President Trump on Thursday all but endorsed his former campaign manager, Corey Lewandowski, for a potential Senate run from New Hampshire, saying he would be “hard to beat” if he ran and a “great senator” if he won.
Mr. Trump made the remarks in an interview with the New Hampshire radio host Jack Heath, amid reports that Mr. Lewandowski is seriously considering a campaign in his home state to become the Republican challenger to the Democratic incumbent, Senator Jeanne Shaheen.
Mr. Lewandowski is expected to ride in the presidential motorcade Thursday night with Mr. Trump from the airport in Manchester, N.H., to a re-election campaign rally that Mr. Trump will hold nearby.
For days, questions have swirled about whether Mr. Trump will endorse Mr. Lewandowski, who has not yet declared his candidacy, at the rally. An announcement from Mr. Lewandowski about the Senate race is not yet imminent, according to a person working with him.
Still, Mr. Trump appeared eager to elevate Mr. Lewandowski. When Mr. Heath asked if Mr. Lewandowski would have the president’s support if he ran, Mr. Trump stopped short of a full endorsement, saying that Mr. Lewandowski hadn’t made up his mind about joining the race. But he went on to say, “I have to tell you, I think he’d be fantastic.”
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“He’s got great energy, he’s terrific on television,” Mr. Trump said. “I like everything about him.”
He added, “If he ran, I think he’d be number one. I think he’d be hard to beat in New Hampshire.”
Mr. Trump fired Mr. Lewandowski at the urging of his children in June 2016, but the president has retained a fondness for him and speaks with him often. Before his ouster, Mr. Lewandowski helped Mr. Trump notch his first primary victory, in New Hampshire, a win that helped vault him to the nomination. Mr. Lewandowski would hope to run on the same outsider energy that Mr. Trump channeled that year.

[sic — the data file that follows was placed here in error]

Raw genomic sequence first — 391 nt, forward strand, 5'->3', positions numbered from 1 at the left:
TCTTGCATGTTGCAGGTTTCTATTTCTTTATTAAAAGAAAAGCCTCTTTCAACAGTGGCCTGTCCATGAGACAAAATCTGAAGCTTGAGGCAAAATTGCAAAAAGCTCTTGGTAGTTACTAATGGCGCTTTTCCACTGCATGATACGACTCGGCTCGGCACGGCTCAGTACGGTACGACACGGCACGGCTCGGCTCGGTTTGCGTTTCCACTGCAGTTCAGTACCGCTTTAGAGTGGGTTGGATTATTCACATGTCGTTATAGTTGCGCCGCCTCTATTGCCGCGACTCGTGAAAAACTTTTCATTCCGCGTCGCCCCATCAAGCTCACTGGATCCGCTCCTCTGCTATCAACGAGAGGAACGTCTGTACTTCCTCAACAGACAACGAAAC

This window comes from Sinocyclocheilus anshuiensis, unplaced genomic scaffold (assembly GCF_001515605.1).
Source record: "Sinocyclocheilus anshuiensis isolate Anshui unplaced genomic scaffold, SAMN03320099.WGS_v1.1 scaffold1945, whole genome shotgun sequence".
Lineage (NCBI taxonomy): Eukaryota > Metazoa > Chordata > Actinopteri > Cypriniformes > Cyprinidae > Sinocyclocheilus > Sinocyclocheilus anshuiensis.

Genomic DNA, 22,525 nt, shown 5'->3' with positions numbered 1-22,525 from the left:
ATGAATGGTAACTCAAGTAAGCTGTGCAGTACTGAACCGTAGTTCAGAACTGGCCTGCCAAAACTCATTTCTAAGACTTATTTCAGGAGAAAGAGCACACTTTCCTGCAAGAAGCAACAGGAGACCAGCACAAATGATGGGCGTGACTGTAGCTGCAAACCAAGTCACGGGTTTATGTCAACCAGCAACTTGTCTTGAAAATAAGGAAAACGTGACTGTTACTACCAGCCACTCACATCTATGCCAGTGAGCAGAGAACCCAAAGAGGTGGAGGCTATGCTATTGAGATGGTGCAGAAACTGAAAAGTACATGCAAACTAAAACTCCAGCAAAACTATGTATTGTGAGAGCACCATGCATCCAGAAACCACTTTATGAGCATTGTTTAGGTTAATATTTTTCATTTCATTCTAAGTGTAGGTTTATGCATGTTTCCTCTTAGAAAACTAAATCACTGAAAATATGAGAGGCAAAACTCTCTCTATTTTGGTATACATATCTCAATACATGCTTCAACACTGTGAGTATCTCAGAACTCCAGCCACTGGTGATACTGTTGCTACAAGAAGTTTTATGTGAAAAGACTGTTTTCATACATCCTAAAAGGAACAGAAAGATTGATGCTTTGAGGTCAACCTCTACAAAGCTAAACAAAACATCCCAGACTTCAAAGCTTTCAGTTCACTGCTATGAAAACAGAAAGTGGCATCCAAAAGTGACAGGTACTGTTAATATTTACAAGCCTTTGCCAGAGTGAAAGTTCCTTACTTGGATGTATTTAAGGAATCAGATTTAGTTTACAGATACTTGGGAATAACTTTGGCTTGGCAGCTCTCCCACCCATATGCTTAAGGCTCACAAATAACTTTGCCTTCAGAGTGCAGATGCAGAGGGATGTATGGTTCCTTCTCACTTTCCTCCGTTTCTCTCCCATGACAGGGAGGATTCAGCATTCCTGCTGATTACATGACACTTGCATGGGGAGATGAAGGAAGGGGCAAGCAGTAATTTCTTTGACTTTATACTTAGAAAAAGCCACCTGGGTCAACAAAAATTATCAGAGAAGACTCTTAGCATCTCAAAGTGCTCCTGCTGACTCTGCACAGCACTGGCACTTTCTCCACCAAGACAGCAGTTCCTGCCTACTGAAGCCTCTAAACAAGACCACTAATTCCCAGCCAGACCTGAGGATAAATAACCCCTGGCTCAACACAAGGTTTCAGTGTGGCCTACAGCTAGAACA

Just how formidable Mr. Lewandowski would be is a source of disagreement among political professionals, most of whom predict an ugly Republican primary race and general election in New Hampshire.
His opponents would be almost certain to raise questions about his business activities since Mr. Trump went into office. Mr. Lewandowski co-wrote two books about Mr. Trump with David Bossie, the head of the conservative group Citizens United.
But he has also been an adviser to companies that have interests with the government, and he would be required to file financial disclosure forms that would reveal the extent of those business arrangements.
Mr. Lewandowski has previously said he is not a lobbyist, and that he has never called government officials on behalf of a client.
The Republican Senate primary in New Hampshire already has several declared candidates, including the retired Brig. Gen. Donald C. Bolduc and Bill O’Brien, the former state house speaker. After Mr. Bossie released a private poll he had commissioned from a pollster working with Mr. Trump’s campaign that showed Mr. Lewandowski leading in a theoretical Republican primary, aides to Mr. Bolduc released their own internal survey showing Mr. Bolduc ahead.